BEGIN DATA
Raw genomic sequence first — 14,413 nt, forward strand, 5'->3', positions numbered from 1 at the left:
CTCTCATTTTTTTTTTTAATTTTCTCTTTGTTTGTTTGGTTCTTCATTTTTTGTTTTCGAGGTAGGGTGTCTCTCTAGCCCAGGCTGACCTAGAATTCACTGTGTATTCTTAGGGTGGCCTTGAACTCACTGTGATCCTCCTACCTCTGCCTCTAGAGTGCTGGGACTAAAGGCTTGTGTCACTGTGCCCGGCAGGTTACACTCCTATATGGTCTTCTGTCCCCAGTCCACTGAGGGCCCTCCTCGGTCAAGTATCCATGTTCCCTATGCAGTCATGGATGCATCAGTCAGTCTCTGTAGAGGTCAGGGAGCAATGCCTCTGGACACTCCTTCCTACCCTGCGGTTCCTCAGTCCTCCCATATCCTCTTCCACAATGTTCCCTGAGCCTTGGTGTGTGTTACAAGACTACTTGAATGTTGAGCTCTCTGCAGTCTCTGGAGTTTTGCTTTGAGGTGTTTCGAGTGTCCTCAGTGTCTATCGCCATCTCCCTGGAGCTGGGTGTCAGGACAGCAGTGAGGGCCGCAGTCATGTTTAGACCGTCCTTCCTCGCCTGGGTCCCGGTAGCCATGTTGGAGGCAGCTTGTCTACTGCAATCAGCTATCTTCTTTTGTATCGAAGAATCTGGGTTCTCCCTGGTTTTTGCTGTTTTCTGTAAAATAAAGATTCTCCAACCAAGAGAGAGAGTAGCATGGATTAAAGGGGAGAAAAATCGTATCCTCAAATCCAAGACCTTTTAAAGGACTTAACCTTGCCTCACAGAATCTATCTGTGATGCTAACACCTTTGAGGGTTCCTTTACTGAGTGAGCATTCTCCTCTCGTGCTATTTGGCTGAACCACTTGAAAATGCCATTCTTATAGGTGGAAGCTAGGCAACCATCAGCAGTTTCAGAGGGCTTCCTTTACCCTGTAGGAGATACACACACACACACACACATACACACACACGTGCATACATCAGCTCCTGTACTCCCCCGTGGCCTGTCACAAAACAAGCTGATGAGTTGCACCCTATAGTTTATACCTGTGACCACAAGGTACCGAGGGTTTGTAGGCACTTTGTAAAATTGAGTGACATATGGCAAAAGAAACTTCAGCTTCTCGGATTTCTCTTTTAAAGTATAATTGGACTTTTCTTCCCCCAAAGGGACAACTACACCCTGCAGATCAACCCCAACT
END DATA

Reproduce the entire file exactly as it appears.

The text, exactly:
Raw genomic sequence first — 14,413 nt, forward strand, 5'->3', positions numbered from 1 at the left:
CTCTCATTTTTTTTTTTAATTTTCTCTTTGTTTGTTTGGTTCTTCATTTTTTGTTTTCGAGGTAGGGTGTCTCTCTAGCCCAGGCTGACCTAGAATTCACTGTGTATTCTTAGGGTGGCCTTGAACTCACTGTGATCCTCCTACCTCTGCCTCTAGAGTGCTGGGACTAAAGGCTTGTGTCACTGTGCCCGGCAGGTTACACTCCTATATGGTCTTCTGTCCCCAGTCCACTGAGGGCCCTCCTCGGTCAAGTATCCATGTTCCCTATGCAGTCATGGATGCATCAGTCAGTCTCTGTAGAGGTCAGGGAGCAATGCCTCTGGACACTCCTTCCTACCCTGCGGTTCCTCAGTCCTCCCATATCCTCTTCCACAATGTTCCCTGAGCCTTGGTGTGTGTTACAAGACTACTTGAATGTTGAGCTCTCTGCAGTCTCTGGAGTTTTGCTTTGAGGTGTTTCGAGTGTCCTCAGTGTCTATCGCCATCTCCCTGGAGCTGGGTGTCAGGACAGCAGTGAGGGCCGCAGTCATGTTTAGACCGTCCTTCCTCGCCTGGGTCCCGGTAGCCATGTTGGAGGCAGCTTGTCTACTGCAATCAGCTATCTTCTTTTGTATCGAAGAATCTGGGTTCTCCCTGGTTTTTGCTGTTTTCTGTAAAATAAAGATTCTCCAACCAAGAGAGAGAGTAGCATGGATTAAAGGGGAGAAAAATCGTATCCTCAAATCCAAGACCTTTTAAAGGACTTAACCTTGCCTCACAGAATCTATCTGTGATGCTAACACCTTTGAGGGTTCCTTTACTGAGTGAGCATTCTCCTCTCGTGCTATTTGGCTGAACCACTTGAAAATGCCATTCTTATAGGTGGAAGCTAGGCAACCATCAGCAGTTTCAGAGGGCTTCCTTTACCCTGTAGGAGATACACACACACACACACACATACACACACACGTGCATACATCAGCTCCTGTACTCCCCCGTGGCCTGTCACAAAACAAGCTGATGAGTTGCACCCTATAGTTTATACCTGTGACCACAAGGTACCGAGGGTTTGTAGGCACTTTGTAAAATTGAGTGACATATGGCAAAAGAAACTTCAGCTTCTCGGATTTCTCTTTTAAAGTATAATTGGACTTTTCTTCCCCCAAAGGGACAACTACACCCTGCAGATCAACCCCAACT